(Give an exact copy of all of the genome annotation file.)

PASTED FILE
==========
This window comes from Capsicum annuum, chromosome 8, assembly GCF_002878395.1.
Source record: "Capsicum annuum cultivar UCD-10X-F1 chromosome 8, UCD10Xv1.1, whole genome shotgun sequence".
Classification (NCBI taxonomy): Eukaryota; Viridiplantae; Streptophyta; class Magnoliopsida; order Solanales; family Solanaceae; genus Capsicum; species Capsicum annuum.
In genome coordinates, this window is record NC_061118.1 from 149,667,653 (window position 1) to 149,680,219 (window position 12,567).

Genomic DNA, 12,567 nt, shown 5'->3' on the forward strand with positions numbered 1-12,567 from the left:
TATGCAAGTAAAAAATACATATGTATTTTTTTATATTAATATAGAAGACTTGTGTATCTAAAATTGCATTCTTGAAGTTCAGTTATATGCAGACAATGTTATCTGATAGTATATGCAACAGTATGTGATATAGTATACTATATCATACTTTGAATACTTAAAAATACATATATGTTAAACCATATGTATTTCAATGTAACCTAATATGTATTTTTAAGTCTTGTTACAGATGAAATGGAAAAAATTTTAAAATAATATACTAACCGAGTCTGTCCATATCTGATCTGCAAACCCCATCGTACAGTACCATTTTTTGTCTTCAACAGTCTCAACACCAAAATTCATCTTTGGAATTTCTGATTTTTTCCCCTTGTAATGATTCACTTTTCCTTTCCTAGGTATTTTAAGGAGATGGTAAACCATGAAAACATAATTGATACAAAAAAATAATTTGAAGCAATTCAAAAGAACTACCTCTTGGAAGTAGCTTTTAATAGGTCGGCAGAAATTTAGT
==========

This window comes from Capsicum annuum, chromosome 8, assembly GCF_002878395.1.
Source record: "Capsicum annuum cultivar UCD-10X-F1 chromosome 8, UCD10Xv1.1, whole genome shotgun sequence".
Classification (NCBI taxonomy): Eukaryota; Viridiplantae; Streptophyta; class Magnoliopsida; order Solanales; family Solanaceae; genus Capsicum; species Capsicum annuum.
In genome coordinates, this window is record NC_061118.1 from 149,667,653 (window position 1) to 149,680,219 (window position 12,567).

Genomic DNA, 12,567 nt, shown 5'->3' on the forward strand with positions numbered 1-12,567 from the left:
TATGCAAGTAAAAAATACATATGTATTTTTTTATATTAATATAGAAGACTTGTGTATCTAAAATTGCATTCTTGAAGTTCAGTTATATGCAGACAATGTTATCTGATAGTATATGCAACAGTATGTGATATAGTATACTATATCATACTTTGAATACTTAAAAATACATATATGTTAAACCATATGTATTTCAATGTAACCTAATATGTATTTTTAAGTCTTGTTACAGATGAAATGGAAAAAATTTTAAAATAATATACTAACCGAGTCTGTCCATATCTGATCTGCAAACCCCATCGTACAGTACCATTTTTTGTCTTCAACAGTCTCAACACCAAAATTCATCTTTGGAATTTCTGATTTTTTCCCCTTGTAATGATTCACTTTTCCTTTCCTAGGTATTTTAAGGAGATGGTAAACCATGAAAACATAATTGATACAAAAAAATAATTTGAAGCAATTCAAAAGAACTACCTCTTGGAAGTAGCTTTTAATAGGTCGGCAGAAATTTAGT